Denmark's national language is Danish, a member of the Germanic branch of the group of Indo-European languages, and within that family, part of the North Germanic, East Norse group. It is, in theory, very similar to Norwegian Bokmål and also to Swedish, and is to some extent intelligible to speakers of those languages, especially in written form. However its sound is more influenced by the guttural German language, rather than the lilting languages found to the north and understanding spoken Danish may be a trace more difficult to those who only speak Swedish or Norwegian. It is also more distantly related to Icelandic and Faroese, though spoken Danish is not mutually intelligible with these languages.
English is widely spoken in Denmark (close to 90% of the population speaks it, making Denmark one of the most English proficient countries on the planet where English is not an official language), and many Danes have near native fluency. Danish school children start their English lessons in third grade, and regular English lessons continue until students finish high school, and many Danish university courses are fully or partially taught in English. In this regard, it is worth noting that Denmark is probably one of very few countries in the world, where you get no extra points for trying to speak the language, and Danes in general have very little patience with non-fluent speakers. So except for a few words like Tak (thank you) or Undskyld (excuse me), English-speakers are much better off just speaking English than fighting their way through a phrasebook. If you do try, and the person you are talking to immediately switches to English, don't feel bad as it is not meant to condescend or belittle. Also of note, the Danish language has no equivalent to the English word "please" so at times it may seem as though Danes are rude when speaking English. This is not their intention, but it is just from their directly translating from Danish to English.
Many Danes also speak German. Denmark is one of the top countries in Europe when it comes to knowledge of the German language, since more than 58% of the population has a good knowledge of the language. It is widely spoken in areas that attract many tourists from Germany, i.e. mainly the Jutland West Coast, the southern part of Funen and nearby islands (e.g. Langeland and Ærø), and also especially in Southern Jutland (Sønderjylland / Northern Schleswig), where it has status of a minority language. Elsewhere in the country, many people prefer to avoid speaking it, even when they do have some command of the language, and you will have a hard time convincing anyone to (outside the tourist industry) otherwise: this has nothing to do with history but is merely a result of the high fluency in English, making the locals less inclined to struggle through a language they are not entirely comfortable with. In a pinch or emergency though, people will probably step up, and do their best to help. There is a native or indigenous German speaking minority along the southern border to Germany (Sønderjylland / Northern Schleswig) and vice verse across the frontier there is a small community of Danish speakers to be found in Germany.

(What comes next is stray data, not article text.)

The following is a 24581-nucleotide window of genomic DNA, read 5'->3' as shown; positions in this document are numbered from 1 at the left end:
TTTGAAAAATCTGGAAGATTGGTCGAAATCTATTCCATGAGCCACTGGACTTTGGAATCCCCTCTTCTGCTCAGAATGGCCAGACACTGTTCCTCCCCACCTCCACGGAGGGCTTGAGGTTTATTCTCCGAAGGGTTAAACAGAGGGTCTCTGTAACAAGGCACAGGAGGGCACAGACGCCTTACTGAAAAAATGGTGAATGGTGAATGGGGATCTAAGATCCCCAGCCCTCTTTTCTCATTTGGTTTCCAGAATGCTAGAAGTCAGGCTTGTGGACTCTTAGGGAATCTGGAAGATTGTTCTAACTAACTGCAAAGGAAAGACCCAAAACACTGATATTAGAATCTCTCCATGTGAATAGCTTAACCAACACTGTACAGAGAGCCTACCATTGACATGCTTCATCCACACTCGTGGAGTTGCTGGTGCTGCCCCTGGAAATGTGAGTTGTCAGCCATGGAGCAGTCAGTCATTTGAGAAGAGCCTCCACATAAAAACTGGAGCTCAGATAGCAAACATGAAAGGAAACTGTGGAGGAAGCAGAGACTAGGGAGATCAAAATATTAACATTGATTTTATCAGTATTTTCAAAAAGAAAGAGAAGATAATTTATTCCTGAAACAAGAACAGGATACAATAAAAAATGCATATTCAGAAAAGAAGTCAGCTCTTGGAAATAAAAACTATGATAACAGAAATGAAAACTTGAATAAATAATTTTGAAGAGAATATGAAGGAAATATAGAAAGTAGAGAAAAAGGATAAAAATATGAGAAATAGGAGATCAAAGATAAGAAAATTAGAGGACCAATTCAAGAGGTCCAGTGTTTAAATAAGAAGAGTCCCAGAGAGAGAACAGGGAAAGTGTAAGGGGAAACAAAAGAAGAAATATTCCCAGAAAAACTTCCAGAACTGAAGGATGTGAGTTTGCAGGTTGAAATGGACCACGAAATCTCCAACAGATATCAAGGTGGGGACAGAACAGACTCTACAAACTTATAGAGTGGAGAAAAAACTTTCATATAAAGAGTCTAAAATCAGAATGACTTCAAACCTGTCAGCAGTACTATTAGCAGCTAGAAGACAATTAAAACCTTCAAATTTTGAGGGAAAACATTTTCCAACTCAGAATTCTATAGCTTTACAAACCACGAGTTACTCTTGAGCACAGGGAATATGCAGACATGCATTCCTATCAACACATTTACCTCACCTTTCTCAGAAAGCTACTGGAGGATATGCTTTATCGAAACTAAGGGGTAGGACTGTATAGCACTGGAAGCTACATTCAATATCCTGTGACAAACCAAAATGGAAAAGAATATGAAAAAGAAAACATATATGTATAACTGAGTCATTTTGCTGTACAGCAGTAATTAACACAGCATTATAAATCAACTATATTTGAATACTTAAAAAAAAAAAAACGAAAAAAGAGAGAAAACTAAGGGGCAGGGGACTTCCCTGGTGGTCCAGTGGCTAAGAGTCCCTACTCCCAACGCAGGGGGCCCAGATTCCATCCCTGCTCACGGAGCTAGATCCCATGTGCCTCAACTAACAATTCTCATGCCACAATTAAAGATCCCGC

French is also spoken to some degree, as all Danish students have received at least three years of lessons in either German or French, but given the Danes' limited contact with the French language, fluency tends to be lagging.
Foreign television programmes and films are almost always shown in their original language with subtitles. Only children's programmes are dubbed into Danish.
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